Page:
Kill the math in the intro stat course?

David Kane writes: Our introductory classes in statistics and data science use too much mathematics. The key causal effect which our students want our classes to have is to improve their future performance and opportunities. The more professional their computing skills (in the context of data analysis), the greater their likely success. Introductory courses should […]

Summer training in statistical sampling at University of Michigan

Yajuan points us to this summer program:

The textbook paradox: “Textbooks more than a very few years old cannot even be given away, but new textbooks are mostly made by copying from former ones”

The above remark, from Alan Dunne, applies to mature fields more than to new fields. For example, I guess the textbooks on deep learning are pretty recent, so anything a few years old really would be out of date. Even in subfields that have been around for awhile, it can take a while for textbook […]

New textbook, “Statistics for Health Data Science,” by Etzioni, Mandel, and Gulati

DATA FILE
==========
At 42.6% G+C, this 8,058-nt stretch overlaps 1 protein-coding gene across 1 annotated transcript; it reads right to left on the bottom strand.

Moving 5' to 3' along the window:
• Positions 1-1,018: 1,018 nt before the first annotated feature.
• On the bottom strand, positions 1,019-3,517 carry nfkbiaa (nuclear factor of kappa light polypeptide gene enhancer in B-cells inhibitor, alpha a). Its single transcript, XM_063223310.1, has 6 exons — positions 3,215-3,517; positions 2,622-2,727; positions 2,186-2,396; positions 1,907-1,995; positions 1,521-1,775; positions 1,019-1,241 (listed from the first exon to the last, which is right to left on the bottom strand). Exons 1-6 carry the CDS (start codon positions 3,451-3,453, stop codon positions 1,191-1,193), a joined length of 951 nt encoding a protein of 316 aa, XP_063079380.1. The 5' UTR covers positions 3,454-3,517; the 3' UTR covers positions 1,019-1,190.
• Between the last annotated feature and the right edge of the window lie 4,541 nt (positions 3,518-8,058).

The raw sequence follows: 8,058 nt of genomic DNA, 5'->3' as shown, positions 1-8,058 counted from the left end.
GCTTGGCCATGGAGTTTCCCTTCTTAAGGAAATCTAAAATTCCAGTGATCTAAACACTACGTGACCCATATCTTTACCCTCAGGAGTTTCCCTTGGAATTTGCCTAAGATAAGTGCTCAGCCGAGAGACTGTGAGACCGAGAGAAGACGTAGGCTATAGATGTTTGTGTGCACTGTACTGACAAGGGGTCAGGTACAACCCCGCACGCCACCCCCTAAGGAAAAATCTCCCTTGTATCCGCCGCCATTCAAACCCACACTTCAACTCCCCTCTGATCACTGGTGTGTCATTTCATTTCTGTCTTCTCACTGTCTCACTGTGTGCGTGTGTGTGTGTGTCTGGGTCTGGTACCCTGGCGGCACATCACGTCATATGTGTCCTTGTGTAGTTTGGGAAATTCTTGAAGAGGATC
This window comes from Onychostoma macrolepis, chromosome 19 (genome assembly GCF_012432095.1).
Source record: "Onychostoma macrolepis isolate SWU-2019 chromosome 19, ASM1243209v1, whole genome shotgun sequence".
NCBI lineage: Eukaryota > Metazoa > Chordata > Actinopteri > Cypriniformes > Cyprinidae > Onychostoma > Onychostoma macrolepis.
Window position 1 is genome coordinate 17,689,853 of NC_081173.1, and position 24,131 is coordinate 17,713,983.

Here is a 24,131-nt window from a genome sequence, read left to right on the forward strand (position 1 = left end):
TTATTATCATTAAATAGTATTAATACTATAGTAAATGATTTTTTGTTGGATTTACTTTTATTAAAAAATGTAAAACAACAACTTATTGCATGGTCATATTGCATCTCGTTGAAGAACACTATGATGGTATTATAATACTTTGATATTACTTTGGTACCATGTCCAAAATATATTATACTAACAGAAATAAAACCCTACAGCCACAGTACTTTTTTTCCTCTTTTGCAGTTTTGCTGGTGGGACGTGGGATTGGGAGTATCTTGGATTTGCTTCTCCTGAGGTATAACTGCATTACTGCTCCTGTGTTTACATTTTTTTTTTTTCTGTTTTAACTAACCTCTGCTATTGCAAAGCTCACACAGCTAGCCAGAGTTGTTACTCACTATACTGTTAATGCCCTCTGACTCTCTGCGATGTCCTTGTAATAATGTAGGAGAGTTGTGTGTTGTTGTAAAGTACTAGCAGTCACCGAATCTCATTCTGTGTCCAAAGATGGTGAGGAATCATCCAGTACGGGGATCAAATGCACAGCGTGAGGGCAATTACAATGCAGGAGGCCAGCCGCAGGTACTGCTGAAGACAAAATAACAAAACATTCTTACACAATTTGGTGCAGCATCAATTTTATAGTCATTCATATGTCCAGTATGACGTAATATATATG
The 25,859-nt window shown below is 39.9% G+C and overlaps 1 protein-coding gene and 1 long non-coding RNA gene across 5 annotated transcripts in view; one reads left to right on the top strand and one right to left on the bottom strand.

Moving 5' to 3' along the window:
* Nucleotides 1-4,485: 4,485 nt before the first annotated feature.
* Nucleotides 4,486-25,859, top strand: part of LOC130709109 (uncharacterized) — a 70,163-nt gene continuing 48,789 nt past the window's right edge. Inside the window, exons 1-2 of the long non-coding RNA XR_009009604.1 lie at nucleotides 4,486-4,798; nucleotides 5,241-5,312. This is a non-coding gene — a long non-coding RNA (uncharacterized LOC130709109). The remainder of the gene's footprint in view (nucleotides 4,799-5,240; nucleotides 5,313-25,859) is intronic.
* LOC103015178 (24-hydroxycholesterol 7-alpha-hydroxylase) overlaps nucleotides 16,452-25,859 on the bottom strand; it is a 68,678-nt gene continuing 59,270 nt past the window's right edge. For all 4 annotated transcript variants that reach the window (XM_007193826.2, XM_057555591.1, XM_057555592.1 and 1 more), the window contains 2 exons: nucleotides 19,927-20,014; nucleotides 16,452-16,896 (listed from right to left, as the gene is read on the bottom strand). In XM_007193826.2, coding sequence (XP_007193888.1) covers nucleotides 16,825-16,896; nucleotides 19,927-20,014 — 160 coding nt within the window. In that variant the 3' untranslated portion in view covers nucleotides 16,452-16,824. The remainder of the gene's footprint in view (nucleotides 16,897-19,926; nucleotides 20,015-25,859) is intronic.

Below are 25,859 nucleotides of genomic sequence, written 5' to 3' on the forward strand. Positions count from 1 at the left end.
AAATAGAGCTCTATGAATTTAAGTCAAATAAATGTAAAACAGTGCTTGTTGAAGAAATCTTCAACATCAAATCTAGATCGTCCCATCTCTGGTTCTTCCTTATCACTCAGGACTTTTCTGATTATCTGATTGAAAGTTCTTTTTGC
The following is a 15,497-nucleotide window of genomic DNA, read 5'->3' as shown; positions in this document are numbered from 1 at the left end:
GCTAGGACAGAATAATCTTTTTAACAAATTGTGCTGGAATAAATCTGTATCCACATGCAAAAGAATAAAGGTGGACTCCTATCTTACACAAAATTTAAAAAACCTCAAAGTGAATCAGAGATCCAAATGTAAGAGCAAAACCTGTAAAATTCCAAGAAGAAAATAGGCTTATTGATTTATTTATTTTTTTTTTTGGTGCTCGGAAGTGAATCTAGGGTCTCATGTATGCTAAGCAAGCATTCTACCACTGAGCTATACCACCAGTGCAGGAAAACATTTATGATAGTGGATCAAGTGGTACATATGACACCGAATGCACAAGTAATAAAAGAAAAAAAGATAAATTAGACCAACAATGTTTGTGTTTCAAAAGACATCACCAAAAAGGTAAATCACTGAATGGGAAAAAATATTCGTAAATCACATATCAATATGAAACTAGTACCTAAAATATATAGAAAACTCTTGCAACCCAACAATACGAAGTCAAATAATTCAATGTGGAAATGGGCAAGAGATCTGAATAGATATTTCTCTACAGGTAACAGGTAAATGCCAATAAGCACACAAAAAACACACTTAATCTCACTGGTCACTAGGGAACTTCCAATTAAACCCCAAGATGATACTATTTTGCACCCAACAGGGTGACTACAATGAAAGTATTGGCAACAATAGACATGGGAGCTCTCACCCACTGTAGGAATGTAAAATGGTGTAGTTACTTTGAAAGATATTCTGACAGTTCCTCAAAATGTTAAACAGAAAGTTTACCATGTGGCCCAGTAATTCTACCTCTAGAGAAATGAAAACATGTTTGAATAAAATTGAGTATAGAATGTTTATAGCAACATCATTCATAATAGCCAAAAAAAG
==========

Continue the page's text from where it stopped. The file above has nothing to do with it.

Ruth Etzioni, Micha Mandel, Roman Gulati wrote a new book that I really like. Here are the chapters: 1 Statistics and Health Data 1.1 Introduction 1.2 Statistics and Organic Statistics 1.3 Statistical Methods and Models 1.4 Health Care Data 1.5 Outline of the Text 1.6 Software and Data 2 Key Statistical Concepts 2.1 Samples and […]

Thanks, commenters!

The person who sent me this question (“You’re a data scientist at a local hospital and you’ve been asked to present to the physicians on communicating statistical information to patients. What should you say?”) the other day read the comment thread and responded: Thank you so much for putting the question to your readership. Their […]

You’re a data scientist at a local hospital and you’ve been asked to present to the physicians on communicating statistical information to patients. What should you say?

Someone who wishes to remain anonymous writes: I just read your post reflecting on crappy talks . . . I’m reaching out because I’m a data scientist at a local hospital in the US and I’ve been asked to present to our physicians about communicating statistical information to patients (e.g., how to interpret the results […]

Reflections on a talk gone wrong

The first talk I ever gave was at a conference in 1988. (This isn’t the one that went wrong.) I spoke on Constrained maximum entropy methods in an image reconstruction problem. The conference was in England, and I learned about it from a wall poster. They had travel funding for students. I sent in my […]

Sketching the distribution of data vs. sketching the imagined distribution of data